2. Mutual Consensus of Physical Resignation
Both diaries indicate that by the 4th day out, Thursday the 8th, serious exhaustion was taking place among the group. Both diaries mention "all wanting to die" by day 5, Friday the 9th, the first mention of this being in relation to an excruciatingly hot afternoon on that day. How both Toner and Ripslinger came to understand the "mutual" nature of this wish among the group can only be surmised. One may assume they were able to vocalize their collective misery to each other in a way that was brutally frank.

3. Growing Awareness of Predicament
Ripslinger mentions "Can't hold out much longer without aid" on day 4, Thursday the 8th...and Toner mentions on day 7, Sunday the 11th, "could make it if we had water" clearly illustrating that as early as day 4 they were fully aware of the potentially fatal predicament the were facing.

4. Call to Faith
On day 3, Wednesday the 7th, Toner mentions "prayers all the time". He twice again refers to prayers, and Ripslinger writes simply "Pray" at the end of Thursday the 8th's entry. Toner's entry, "Still having prayer meetings for help" on Saturday the 10th, comes after Friday's mention of Shelley, Ripslinger and Moore separating from the rest. Since Ripslinger doesn't mention that he, Shelley, and Moore separated until his Saturday the 10th's entry, it's unclear if the "prayer meetings" were first initiated by the group as a whole or were performed only by the five remaining behind after they had left. Note however that the word "Still" in Toner's entry indicates they were meeting in prayer before the entry occurred. It seems tempting if not logical to therefore conclude they had all participated in at least one if not more formal prayer meetings before the separation.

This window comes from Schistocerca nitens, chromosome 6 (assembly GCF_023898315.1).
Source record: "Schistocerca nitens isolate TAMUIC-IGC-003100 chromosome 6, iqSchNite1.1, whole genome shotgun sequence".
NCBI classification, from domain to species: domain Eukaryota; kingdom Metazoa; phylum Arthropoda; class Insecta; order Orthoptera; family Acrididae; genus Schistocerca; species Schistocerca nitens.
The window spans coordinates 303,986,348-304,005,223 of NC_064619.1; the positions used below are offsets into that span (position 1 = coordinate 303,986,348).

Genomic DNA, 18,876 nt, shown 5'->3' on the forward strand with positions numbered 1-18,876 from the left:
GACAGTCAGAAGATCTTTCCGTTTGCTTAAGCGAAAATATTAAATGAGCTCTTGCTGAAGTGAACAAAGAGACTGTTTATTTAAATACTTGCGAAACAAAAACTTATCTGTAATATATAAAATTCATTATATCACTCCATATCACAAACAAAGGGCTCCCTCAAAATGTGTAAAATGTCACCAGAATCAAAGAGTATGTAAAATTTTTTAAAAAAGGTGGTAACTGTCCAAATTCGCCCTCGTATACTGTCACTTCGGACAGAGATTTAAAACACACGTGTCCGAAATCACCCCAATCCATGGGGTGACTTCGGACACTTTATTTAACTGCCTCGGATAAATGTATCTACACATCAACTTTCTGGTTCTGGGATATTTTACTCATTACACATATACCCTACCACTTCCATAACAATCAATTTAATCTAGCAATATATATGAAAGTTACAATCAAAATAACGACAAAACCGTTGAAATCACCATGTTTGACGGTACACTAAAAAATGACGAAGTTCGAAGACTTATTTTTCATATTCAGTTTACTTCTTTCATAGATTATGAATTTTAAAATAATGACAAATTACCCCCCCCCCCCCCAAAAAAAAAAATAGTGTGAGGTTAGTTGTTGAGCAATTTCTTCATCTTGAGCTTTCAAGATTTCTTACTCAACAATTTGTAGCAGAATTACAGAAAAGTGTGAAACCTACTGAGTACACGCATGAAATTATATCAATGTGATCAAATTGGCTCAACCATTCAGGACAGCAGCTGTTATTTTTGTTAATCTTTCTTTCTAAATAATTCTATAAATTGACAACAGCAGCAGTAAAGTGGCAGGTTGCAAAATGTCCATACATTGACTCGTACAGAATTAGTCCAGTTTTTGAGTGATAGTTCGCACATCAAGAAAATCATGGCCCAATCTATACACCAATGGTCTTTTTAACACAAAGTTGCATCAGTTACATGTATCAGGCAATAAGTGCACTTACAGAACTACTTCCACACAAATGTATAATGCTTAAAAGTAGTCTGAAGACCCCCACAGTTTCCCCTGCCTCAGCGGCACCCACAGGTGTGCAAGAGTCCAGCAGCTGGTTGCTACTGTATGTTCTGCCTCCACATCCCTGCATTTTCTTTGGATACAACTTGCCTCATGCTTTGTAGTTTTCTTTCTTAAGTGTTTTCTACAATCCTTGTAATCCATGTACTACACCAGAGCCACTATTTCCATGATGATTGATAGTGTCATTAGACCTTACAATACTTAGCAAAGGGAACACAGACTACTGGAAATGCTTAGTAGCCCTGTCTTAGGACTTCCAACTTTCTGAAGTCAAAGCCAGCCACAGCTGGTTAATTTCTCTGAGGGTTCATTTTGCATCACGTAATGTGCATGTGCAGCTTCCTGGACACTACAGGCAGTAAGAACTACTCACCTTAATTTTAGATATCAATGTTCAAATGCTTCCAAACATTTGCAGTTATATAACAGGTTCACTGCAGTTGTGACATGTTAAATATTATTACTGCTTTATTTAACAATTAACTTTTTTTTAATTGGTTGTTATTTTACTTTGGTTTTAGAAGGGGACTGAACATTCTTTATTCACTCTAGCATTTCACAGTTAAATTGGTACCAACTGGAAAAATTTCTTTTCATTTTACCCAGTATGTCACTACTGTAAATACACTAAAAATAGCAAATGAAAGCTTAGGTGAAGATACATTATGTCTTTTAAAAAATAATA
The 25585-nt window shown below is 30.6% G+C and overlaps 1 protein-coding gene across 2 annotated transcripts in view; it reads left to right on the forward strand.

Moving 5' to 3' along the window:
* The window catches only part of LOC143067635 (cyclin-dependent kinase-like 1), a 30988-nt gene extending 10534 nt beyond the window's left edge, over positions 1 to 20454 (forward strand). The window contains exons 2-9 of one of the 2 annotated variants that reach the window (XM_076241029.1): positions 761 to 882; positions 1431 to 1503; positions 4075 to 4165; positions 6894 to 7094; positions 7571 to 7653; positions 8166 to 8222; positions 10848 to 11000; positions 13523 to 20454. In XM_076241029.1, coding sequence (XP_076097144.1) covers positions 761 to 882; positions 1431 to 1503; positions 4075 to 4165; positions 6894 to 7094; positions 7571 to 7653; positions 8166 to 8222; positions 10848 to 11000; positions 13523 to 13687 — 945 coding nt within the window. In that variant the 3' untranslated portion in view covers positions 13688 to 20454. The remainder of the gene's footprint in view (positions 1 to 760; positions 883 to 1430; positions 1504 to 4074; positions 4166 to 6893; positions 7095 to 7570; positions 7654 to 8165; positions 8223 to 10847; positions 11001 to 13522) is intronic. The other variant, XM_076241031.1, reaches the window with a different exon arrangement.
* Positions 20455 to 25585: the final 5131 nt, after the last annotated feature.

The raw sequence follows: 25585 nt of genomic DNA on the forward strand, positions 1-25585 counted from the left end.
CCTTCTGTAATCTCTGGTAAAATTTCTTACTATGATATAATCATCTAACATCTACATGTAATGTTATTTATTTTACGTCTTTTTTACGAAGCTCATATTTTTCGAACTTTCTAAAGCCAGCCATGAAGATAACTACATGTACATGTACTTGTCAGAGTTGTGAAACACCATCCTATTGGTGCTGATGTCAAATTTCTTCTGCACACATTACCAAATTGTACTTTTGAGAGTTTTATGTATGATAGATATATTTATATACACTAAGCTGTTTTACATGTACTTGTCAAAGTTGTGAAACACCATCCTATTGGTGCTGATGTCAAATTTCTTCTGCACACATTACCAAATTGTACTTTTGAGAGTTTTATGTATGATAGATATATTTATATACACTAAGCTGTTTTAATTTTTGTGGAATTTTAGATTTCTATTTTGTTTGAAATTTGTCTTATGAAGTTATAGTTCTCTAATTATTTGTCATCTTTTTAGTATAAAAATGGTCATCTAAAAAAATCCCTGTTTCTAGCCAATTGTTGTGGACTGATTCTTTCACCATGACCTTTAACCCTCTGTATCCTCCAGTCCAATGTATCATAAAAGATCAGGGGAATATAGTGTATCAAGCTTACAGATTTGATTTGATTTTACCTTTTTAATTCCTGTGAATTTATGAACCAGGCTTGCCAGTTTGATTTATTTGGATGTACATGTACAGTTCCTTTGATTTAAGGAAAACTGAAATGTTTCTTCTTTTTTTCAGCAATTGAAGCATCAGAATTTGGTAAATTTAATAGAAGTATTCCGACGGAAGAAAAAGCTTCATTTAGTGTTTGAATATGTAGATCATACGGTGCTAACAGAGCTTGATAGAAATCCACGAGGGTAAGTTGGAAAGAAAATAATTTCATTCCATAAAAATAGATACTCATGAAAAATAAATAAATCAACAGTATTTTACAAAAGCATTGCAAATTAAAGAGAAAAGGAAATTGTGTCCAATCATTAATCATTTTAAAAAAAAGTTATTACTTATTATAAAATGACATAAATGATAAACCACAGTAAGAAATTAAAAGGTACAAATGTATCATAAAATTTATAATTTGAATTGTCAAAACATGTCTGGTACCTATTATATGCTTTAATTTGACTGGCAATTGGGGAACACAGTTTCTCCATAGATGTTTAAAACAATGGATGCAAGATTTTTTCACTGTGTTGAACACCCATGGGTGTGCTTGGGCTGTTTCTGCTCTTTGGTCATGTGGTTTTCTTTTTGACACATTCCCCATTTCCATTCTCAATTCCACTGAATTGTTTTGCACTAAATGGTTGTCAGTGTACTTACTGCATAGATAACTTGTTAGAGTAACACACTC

5. “Routine” use of Allotted Diary Space
Throughout the pages of both diaries no more than the allotted space for each days entry was used. Even toward the end, both Toner and Ripslinger did not write more than what could fit in the allotted diary space for that days entry. Even when the hope of rescue seems to have been all but foregone, they kept their entries short and to the point. Though each had ample room, and presumably many extra pages to write a "farewell" message to loved ones, or other personal thoughts toward the end, both seemed to have resisted writing outside the margins of each days allotted few lines. One could argue that the hope for, or at least the "idea" of rescue, was always very much in their minds. Or just perhaps, they consciously (or subconsciously) felt that writing anything else besides the daily entries they'd been accustomed to, indeed writing anything outside the current day's alloted space would somehow doom them, would in effect "jinx" the possibility of rescue, even if only through the simple act of literary self resignation. Whatever the case may be, given the intensity of emotions and personal interactions they must have experienced individually and as a group in their final days, it makes their all to brief descriptions of each days experiences frustratingly cryptic to those wishing to unravel the story at length.